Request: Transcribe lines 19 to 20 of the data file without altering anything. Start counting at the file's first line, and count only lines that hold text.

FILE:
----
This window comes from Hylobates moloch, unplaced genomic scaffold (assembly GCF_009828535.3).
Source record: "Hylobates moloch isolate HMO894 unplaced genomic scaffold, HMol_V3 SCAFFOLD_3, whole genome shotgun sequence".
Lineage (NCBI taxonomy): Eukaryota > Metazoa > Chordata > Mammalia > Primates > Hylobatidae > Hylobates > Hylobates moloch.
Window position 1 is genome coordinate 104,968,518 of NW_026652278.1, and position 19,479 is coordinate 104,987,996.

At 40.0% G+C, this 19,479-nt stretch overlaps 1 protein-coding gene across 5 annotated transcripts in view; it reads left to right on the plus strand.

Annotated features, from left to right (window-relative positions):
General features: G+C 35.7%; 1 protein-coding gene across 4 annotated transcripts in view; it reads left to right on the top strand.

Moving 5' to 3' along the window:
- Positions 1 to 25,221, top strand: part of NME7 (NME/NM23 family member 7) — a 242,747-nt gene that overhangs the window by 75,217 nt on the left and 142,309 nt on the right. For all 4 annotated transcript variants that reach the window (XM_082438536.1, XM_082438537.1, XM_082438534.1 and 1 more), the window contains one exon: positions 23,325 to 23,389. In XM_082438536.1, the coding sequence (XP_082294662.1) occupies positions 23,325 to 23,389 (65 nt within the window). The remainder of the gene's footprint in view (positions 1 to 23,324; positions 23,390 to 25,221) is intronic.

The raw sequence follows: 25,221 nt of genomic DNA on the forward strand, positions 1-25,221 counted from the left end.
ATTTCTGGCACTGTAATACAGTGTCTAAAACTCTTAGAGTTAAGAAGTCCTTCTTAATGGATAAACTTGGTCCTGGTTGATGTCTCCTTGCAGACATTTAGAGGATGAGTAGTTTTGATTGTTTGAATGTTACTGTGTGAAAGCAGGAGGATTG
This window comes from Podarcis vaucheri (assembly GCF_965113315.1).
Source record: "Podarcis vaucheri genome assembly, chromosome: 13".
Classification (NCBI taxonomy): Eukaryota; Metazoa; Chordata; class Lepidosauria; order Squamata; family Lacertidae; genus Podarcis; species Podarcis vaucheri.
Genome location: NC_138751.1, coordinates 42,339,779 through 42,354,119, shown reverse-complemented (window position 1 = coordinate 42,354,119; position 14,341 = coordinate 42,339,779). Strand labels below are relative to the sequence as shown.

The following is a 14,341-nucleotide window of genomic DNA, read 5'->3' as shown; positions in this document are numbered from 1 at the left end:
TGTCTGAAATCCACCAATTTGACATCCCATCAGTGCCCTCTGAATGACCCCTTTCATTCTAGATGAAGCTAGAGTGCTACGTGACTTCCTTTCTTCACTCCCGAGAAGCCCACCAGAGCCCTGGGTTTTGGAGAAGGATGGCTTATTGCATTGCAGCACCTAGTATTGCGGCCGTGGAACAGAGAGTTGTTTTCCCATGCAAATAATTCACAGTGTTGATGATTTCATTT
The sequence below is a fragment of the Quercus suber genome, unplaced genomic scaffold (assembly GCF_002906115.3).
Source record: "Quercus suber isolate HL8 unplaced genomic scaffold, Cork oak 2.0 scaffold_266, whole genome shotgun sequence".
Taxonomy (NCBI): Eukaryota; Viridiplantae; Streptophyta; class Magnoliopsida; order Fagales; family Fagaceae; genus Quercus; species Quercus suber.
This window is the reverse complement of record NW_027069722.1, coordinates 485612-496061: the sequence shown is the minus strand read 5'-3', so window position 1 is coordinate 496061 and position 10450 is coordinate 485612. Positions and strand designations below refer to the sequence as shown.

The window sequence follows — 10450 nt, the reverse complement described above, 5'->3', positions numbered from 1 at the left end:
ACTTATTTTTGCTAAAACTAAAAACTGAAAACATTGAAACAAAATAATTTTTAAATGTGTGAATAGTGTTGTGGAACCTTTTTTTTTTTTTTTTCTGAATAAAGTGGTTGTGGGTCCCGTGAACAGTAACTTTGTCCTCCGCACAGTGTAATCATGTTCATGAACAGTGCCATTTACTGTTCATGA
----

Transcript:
Source record: "Quercus suber isolate HL8 unplaced genomic scaffold, Cork oak 2.0 scaffold_266, whole genome shotgun sequence".
Taxonomy (NCBI): Eukaryota; Viridiplantae; Streptophyta; class Magnoliopsida; order Fagales; family Fagaceae; genus Quercus; species Quercus suber.